Minorities Category

In 1998, ecofeminist thealogian Carol P. Christ's Rebirth of the Goddess: Finding Meaning in Feminist Spirituality presents a living and embodied, woman-centered thealogy of Goddess based equally in philosophical reflection, academic historical research, and personal experience. Christ, one of feminist spirituality's founding mothers, espouses deliberately eschewing modern society's dependence on classical dualism, asserting that Goddess […]

Written in the same year, Life's Daughter/Death's Bride by Kathie Carlson is an elegant example of both remembering and re-membering primarily the mother and daughter goddesses Demeter and Persephone, from the ancient Greek myth of the rape of Persephone. Carlson first deeply explores the myth in the most ancient and original forms she can find. […]

In 1993 a book emerges which provocatively probes ecofeminism's epistemology during its analysis of the historical roots of the oppressive conflation of women with nature. The collection of essays titled Ecofeminism, by Maria Mies & Vandana Shiva, is a biting critique of the colonization of nature, women, and the Third World by the white male […]

In a brilliantly re-creative intellectual thread, in 1993 feminist lesbian poet Judy Grahn re-members and reclaims the sacrality of women and menstruation in her Blood, Bread, and Roses: How Menstruation Created the World. She notes with startling clarity that, "All origin stories are true" (7), as she offers us a radical new origin myth for […]

Reflecting on spirituality vs. ethics, I was fascinated to realize I'd made one of the mistakes the author notes: considering non-violence as equivalent to passive resistance — as nothing more than yet another tactical tool to be used in accomplishing social justice. Instead, Fernandes refers extensively to Gandhi, noting his belief that non-violence is a […]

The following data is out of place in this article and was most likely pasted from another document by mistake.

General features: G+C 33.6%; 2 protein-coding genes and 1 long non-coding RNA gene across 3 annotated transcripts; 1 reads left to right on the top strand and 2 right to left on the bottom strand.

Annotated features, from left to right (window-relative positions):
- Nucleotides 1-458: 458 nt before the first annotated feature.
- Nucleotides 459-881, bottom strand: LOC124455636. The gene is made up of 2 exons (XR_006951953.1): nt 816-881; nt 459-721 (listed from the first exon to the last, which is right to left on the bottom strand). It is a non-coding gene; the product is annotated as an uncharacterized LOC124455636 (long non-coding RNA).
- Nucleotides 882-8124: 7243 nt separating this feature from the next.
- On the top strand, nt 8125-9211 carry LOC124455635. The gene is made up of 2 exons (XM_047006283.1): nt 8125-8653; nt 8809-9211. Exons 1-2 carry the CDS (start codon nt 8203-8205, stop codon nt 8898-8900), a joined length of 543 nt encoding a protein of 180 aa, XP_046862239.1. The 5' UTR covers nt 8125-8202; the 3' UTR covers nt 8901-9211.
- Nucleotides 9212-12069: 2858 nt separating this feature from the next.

This is a review of Leela Fernandes'  Transforming Feminist Practice: Non-Violence, Social Justice, & the Possibilities of a Spiritualized Feminism. The title of the book was the basis of an interesting personal challenge: as a friend put it to me, why apply women's spirituality to feminism or issues of social justice? For that matter, why […]

Finished a book and two articles so far; two somewhat disturbing and one very encouraging. M. Shawn Copeland's article "Body, Representation, and Black Religious Discourse" I found disturbing for several reasons. For a single example, she has actual, chilling quotes from women, or relatives of the women, who were violently sexually abused as slaves. Like […]

After Patriarchy: Feminist Transformations of the World Religions, edited by Paula M. Cooey, William R. Eakin, & Jay B. McDaniel Conclusion In closing, this book interested me for a number of reasons — primarily that of why intelligent and educated women stay in religions which effectively exploit them. I say "intelligent and educated" because I […]

After Patriarchy: Feminist Transformations of the World Religions, edited by Paula M. Cooey, William R. Eakin, & Jay B. McDaniel Judaism Continuing with the quick review of the articles contained within this provocatively titled book, we move to Judith Plaskow's "Transforming the Nature of Community: Toward a Feminist People of Israel." She argues that Jewishness […]

Interrelatedness One of the precepts of ecofeminism (at least as I attempt to practice it) is the recognition of not only the value and beauty of both human bodies and the physical world, but also of our deep spiritual and genetic connections with all that is. This is, I think, a serious issue with most […]

Bestiaries depict mythical, moralizing animals, but are also potential allegorical sparks that can bloom into brilliant mental bonfires. My bestiary is this mythologizing animal's fascinated exploration of beauty & meaning in the wonder of existence -- in the hopes of inspiring yet more joyous flares of intellectual passion.



Collie’s Bestiary